Can Gamification Lead to More Effective and Productive Study Teams?

Over the past several months, I have been exploring that question as a member of the CPM Teacher Research Corps.  As I have implemented my Teamwork Challenge “game” in my classes this year, I have observed better teamwork and more math learning than ever before.

This is how it works. For each unit in math, teams are issued a scorecard with two teamwork objectives to measure each day. Taking only two goals at a time was important as to not overwhelm students with too many things to measure (aside from all the math they are expected to explore), and there are many weeks in the term in which to attend to the many teamwork goals and dynamics we value.  At first, the two objectives were teacher selected, such as “be seated and ready when the bell rings,” “stay together,” or “play your role.” I felt that it was important to select goals that were observable and measurable for the team – and at the same time, highly valued in the teaching, learning, and support of good team dynamics. Each day, each student can earn a point in each category toward their team scorecard for their participation and attention to each goal. For an approximately 2-week cycle, teams are to be mindful of the two selected goals, work hard at them, and assess themselves at the end of each lesson day. As often as possible, I help the teams debrief and assess their goal work at lesson’s end. Over each cycle, my hope is that they learn and value the goals, and they become habit-forming as a natural, integral part of what they do to support learning objectives in any study team.

After using teacher-defined goals for the first three cycles, I felt my students were ready to take the next step! For Cycle 4, I announced Goal 1 – “Read all directions aloud and follow them.” I chose this goal because I had been observing teams skipping over important information by not reading thoroughly and missing out on definitions, explanations, and instructions. This goal was designed to slow them down to read more carefully and stay together, and it would be observable and measurable each day for the teams. After announcing my goal for them, I asked the teams to discuss and decide on their own Goal 2. Teams got right to it and started brainstorming ideas! As I met with each team to see what they decided, I was pleased to see that they chose really meaningful goals for themselves and offered reasons for their choices. Some teams chose goals that we had worked on in other cycles because they liked how they guided their teamwork; others selected new goals to suit their new team, teammates, and values. Student-selected goals included:

  • Ask Questions
  • Stay together
  • Contribute to the team conversation daily
  • Stay on task
  • Help others when needed
  • Be good listeners
  • Make everyone happy
  • Same answers and work
  • Finish work on time
  • All participate and help each other
  • No interacting with other teams (keep conversation in the team)
  • Have all utensils ready before class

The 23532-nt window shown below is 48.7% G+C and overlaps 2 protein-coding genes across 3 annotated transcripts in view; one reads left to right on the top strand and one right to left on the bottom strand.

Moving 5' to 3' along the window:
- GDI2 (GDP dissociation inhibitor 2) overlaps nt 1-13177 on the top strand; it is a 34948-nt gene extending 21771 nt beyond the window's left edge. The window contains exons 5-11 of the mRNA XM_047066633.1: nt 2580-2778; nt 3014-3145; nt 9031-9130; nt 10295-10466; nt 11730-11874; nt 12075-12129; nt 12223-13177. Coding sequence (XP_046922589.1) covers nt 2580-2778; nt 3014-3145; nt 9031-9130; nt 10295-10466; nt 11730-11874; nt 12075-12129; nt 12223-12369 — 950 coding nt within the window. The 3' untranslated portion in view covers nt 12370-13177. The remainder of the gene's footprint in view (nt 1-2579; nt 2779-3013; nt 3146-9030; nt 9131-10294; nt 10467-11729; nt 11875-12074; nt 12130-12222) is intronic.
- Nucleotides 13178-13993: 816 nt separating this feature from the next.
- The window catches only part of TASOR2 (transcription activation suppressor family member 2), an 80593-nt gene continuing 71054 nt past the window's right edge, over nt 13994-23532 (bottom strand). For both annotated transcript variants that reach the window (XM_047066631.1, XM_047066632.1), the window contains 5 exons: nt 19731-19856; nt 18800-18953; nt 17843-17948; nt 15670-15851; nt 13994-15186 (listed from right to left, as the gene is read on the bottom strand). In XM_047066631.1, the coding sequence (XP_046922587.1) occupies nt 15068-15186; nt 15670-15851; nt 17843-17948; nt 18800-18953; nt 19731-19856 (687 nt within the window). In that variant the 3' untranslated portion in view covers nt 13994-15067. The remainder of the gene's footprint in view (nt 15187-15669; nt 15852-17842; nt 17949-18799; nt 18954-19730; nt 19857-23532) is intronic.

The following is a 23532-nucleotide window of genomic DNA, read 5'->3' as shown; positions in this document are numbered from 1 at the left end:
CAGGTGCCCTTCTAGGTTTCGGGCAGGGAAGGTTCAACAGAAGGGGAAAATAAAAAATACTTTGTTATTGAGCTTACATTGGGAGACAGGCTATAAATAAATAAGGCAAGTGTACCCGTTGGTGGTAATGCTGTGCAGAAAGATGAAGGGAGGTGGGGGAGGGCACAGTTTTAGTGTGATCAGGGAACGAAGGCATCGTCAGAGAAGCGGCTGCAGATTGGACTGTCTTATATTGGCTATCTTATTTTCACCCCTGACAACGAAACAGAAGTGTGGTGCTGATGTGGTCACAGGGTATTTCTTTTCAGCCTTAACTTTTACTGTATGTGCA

• Good team communication
  • Use time wisely
  • Include everyone
  • Make sure to help those who are struggling

As I had opportunities to debrief with each team about their goal work at the close of each lesson in this new cycle, the conversations were very encouraging and revealed ownership!

The gamification part of the process works like this:  The hypothesis of my research is to determine if making the process of working your best as a team seem game-like will motivate teams into reaching higher levels of team activity. Also, I wondered if the “game” would foster appreciation of individual contributions and self-enforcing behaviors within a whole class. Over a term, I have observed individuals move from team to team with better teamwork skills, demonstrate increased willingness to bring their skills as a teammate,  become more open to self-reflection, and do better at learning the math. I think the goal choices (listed above) support the latter.

As my students learn more math and practice being better teammates, I will continue to study the dynamics and observe outcomes related to this investigation. It seems to be the case that as study team dynamics improve through gamification, the more everyone involved learns!

I have established the following “game-related” protocol:

  • I announce team standings based on the 2-week scoresheet totals. I have observed that classmates cheer each other on, winners show pride in this accomplishment, and individuals look forward to a new cycle and new opportunities.
  • I have an award system for top teams in a cycle. These are easy awards to offer and from which students can select (Homework Pass, Swap-a-Seat, Mystery Points, Score-Switch, Bring it to the Board, Two-Minute Tap Out, Call Me Karen, Teacher Tattle, Whiteboard Welcome, and sometimes candy). Students enjoy earning and selecting these simple rewards with connections to class and sometimes their grade. From a quick survey I took, kids like the bonus points, but some especially like candy prizes :).
  • Students bid farewell to their teammates and write on students’ graffiti pages.
  • New teams are established, and a new team-building activity is implemented.
  • The next game cycle begins with new teammates and new goals.

Leave a Reply